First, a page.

“Having spent a summer in West Virginia left me thinking that they are a very compassionate state, a very forward thinking state and one that I will always be indebted to for solidifying my views about my career and going forward,” Gilbert said.

After being reassured that he wanted to go into the field of science, Gilbert went to Mississippi State to study biological engineering, the very program that his brother had told him about.

“Throughout most of my adult life as an engineer in academics I had to explain what biological engineering was because most people didn’t understand what it was,” Gilbert said. “It was an exciting time to be a biomedical engineer, and it is today, but back then you were a little bit more of a pioneer and had some really interesting experiences.”

Gilbert graduated with a bachelor’s degree in biological engineering from Mississippi State in 1977. Gilbert then went on to earn a doctorate in biomedical engineering from Duke University.

During the 1980s, Gilbert worked as a professor of engineering at North Carolina State before accepting a faculty position at Mississippi State in 1988 where he was a professor and conducted research in orthopedic surgery. He also led the Department of Agricultural Biological Engineering before becoming a provost of Mississippi State in 2010, where he served as executive vice president.

Gilbert recently returned to Mississippi State where he was honored as a Distinguished Engineering Fellow by the Bagley College of Engineering at Mississippi State.

“It was a real treat to go back and to have that recognition as an alumnus and it was a huge honor for me,” Gilbert said. “I got to see a lot of my old colleagues and friends and it was a great experience for me to be back on campus and to see how things had changed.”

Senior Vice President of Communications Ginny Painter said Gilbert is not only an administrator, but a scholar as well.

“To have our president recognized for his scholarly accomplishment is just really special for the whole Marshall community,” Painter said.

Gilbert became the president of Marshall just over a year ago in January of 2016 and said we “have a jewel” in Marshall.

“One of my biggest challenges is to make everyone realize that we have some opportunities at Marshall that are very special, and that we have a university that could achieve additional greatness,” Gilbert said.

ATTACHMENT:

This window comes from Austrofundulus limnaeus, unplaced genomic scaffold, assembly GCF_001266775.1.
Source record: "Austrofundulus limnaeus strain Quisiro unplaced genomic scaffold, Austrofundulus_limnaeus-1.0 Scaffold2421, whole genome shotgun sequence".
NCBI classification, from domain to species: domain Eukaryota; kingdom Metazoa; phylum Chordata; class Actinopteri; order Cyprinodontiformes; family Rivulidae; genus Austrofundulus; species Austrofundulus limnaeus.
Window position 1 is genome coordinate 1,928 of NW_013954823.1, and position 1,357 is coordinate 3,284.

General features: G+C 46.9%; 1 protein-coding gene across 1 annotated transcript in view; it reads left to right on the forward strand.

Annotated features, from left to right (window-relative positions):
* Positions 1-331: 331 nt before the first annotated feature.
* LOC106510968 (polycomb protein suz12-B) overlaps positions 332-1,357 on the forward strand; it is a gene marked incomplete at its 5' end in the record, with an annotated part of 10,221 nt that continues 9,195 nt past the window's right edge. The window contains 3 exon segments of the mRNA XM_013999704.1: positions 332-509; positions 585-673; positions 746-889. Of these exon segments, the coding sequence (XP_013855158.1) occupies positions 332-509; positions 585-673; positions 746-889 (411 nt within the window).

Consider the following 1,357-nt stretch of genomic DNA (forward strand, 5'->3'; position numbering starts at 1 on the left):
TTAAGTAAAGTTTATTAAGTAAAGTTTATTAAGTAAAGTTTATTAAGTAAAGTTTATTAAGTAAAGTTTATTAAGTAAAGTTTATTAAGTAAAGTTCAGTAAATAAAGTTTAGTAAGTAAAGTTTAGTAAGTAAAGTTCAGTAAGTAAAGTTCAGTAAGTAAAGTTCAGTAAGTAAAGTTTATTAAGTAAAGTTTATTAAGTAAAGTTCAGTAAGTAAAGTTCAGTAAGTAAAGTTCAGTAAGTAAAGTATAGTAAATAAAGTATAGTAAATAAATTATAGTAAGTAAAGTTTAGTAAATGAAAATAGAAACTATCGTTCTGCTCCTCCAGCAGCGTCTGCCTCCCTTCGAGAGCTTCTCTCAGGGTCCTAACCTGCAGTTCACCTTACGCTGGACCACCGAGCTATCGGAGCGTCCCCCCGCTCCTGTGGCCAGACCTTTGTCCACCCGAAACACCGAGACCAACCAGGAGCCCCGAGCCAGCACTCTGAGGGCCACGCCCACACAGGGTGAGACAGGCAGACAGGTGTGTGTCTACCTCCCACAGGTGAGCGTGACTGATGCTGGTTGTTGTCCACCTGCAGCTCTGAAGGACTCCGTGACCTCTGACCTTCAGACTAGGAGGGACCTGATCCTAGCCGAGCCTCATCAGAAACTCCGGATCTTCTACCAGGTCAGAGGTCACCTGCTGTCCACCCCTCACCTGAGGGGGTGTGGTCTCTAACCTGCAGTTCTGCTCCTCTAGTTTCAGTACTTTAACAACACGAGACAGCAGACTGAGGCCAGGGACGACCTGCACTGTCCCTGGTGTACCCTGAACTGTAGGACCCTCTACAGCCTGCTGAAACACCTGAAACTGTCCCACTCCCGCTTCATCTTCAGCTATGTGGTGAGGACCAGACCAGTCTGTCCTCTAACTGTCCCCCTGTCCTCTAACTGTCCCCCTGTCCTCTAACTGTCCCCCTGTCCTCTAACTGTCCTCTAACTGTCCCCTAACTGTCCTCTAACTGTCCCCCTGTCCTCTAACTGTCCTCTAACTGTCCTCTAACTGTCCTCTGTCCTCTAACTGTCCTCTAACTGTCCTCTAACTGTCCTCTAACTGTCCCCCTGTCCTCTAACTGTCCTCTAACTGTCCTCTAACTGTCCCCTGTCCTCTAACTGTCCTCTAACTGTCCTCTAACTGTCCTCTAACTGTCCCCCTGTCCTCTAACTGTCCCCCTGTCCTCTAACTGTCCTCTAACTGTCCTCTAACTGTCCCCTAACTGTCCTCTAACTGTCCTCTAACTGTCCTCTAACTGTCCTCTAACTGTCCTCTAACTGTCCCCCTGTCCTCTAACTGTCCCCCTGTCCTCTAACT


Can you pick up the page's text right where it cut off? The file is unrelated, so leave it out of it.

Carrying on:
Some of his goals for the future include increasing the enrollment to Marshall, increasing research and helping advance the state of West Virginia in terms of economic development.

Gilbert plans to bring in a colleague next month to help connect Marshall to industry and businesses within the state.

“I think he’s going to have a lot to say to help our leaders and the folks at Marshall understand what great potential we have at Marshall in helping attract industry to our region,” Gilbert said.

“I want the students to realize that I understand the challenges that they have and I want to be an advocate for them,” Gilbert said. “I will always be thinking about what I can do to improve the education at Marshall so that when they leave they will feel prepared and when they look back at their university they’ll be proud of what we’re doing and what we stand for.”

Gilbert said he wants to be sure he stays connected to the students here at Marshall by interacting with them. Gilbert did so by starting a book club with the Yeager Scholars and by teaching a freshman UNI 100 class, which he plans to teach again next fall.

“What the university is about is our students and there’s no question about that,” Gilbert said. “I think it’s important for a president to remain connected to the students as much as possible because we never want to lose sight that our primary mission is to educate young people.”

Those who follow Gilbert on Twitter know he will sometimes take selfies with students.

“It’s a way for me to reach out to students and I enjoy doing it,” Gilbert said. “As often as they’ll come up to me I’ll take pictures with them, I enjoy it because I think it’s a great connection with people.”


Adam Stephens can be contacted at [email protected]